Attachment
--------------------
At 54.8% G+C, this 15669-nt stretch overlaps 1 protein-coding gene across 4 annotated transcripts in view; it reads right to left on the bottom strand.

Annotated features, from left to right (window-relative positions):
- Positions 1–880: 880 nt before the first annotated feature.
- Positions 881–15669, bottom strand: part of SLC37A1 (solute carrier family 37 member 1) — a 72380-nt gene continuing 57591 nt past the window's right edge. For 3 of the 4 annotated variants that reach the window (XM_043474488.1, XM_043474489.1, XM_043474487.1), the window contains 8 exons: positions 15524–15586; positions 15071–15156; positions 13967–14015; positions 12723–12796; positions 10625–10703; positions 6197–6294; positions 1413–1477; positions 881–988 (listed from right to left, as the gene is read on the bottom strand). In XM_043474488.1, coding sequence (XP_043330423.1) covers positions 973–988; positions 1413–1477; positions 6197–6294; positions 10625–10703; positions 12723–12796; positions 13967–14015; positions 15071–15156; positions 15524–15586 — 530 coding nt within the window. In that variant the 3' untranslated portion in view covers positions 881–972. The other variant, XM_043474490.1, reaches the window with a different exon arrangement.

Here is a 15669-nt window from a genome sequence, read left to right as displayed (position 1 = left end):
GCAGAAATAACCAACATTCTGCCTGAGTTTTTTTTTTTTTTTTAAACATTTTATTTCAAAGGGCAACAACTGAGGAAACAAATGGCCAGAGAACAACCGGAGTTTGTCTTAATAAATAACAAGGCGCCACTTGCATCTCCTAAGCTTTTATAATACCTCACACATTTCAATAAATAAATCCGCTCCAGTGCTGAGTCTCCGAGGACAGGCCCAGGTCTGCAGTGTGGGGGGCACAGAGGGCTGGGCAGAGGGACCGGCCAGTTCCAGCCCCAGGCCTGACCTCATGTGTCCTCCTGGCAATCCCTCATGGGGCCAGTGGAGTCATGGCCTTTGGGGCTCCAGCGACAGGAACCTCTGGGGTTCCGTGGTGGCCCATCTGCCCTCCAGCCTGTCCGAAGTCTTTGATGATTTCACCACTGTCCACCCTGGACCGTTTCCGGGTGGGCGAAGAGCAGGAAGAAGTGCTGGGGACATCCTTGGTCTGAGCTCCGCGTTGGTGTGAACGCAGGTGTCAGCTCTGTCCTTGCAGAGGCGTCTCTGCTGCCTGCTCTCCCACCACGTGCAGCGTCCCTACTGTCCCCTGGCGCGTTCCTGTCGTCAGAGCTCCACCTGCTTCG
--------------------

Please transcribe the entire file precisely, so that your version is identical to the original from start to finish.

At 54.8% G+C, this 15669-nt stretch overlaps 1 protein-coding gene across 4 annotated transcripts in view; it reads right to left on the bottom strand.

Annotated features, from left to right (window-relative positions):
- Positions 1–880: 880 nt before the first annotated feature.
- Positions 881–15669, bottom strand: part of SLC37A1 (solute carrier family 37 member 1) — a 72380-nt gene continuing 57591 nt past the window's right edge. For 3 of the 4 annotated variants that reach the window (XM_043474488.1, XM_043474489.1, XM_043474487.1), the window contains 8 exons: positions 15524–15586; positions 15071–15156; positions 13967–14015; positions 12723–12796; positions 10625–10703; positions 6197–6294; positions 1413–1477; positions 881–988 (listed from right to left, as the gene is read on the bottom strand). In XM_043474488.1, coding sequence (XP_043330423.1) covers positions 973–988; positions 1413–1477; positions 6197–6294; positions 10625–10703; positions 12723–12796; positions 13967–14015; positions 15071–15156; positions 15524–15586 — 530 coding nt within the window. In that variant the 3' untranslated portion in view covers positions 881–972. The other variant, XM_043474490.1, reaches the window with a different exon arrangement.

Here is a 15669-nt window from a genome sequence, read left to right as displayed (position 1 = left end):
GCAGAAATAACCAACATTCTGCCTGAGTTTTTTTTTTTTTTTTAAACATTTTATTTCAAAGGGCAACAACTGAGGAAACAAATGGCCAGAGAACAACCGGAGTTTGTCTTAATAAATAACAAGGCGCCACTTGCATCTCCTAAGCTTTTATAATACCTCACACATTTCAATAAATAAATCCGCTCCAGTGCTGAGTCTCCGAGGACAGGCCCAGGTCTGCAGTGTGGGGGGCACAGAGGGCTGGGCAGAGGGACCGGCCAGTTCCAGCCCCAGGCCTGACCTCATGTGTCCTCCTGGCAATCCCTCATGGGGCCAGTGGAGTCATGGCCTTTGGGGCTCCAGCGACAGGAACCTCTGGGGTTCCGTGGTGGCCCATCTGCCCTCCAGCCTGTCCGAAGTCTTTGATGATTTCACCACTGTCCACCCTGGACCGTTTCCGGGTGGGCGAAGAGCAGGAAGAAGTGCTGGGGACATCCTTGGTCTGAGCTCCGCGTTGGTGTGAACGCAGGTGTCAGCTCTGTCCTTGCAGAGGCGTCTCTGCTGCCTGCTCTCCCACCACGTGCAGCGTCCCTACTGTCCCCTGGCGCGTTCCTGTCGTCAGAGCTCCACCTGCTTCG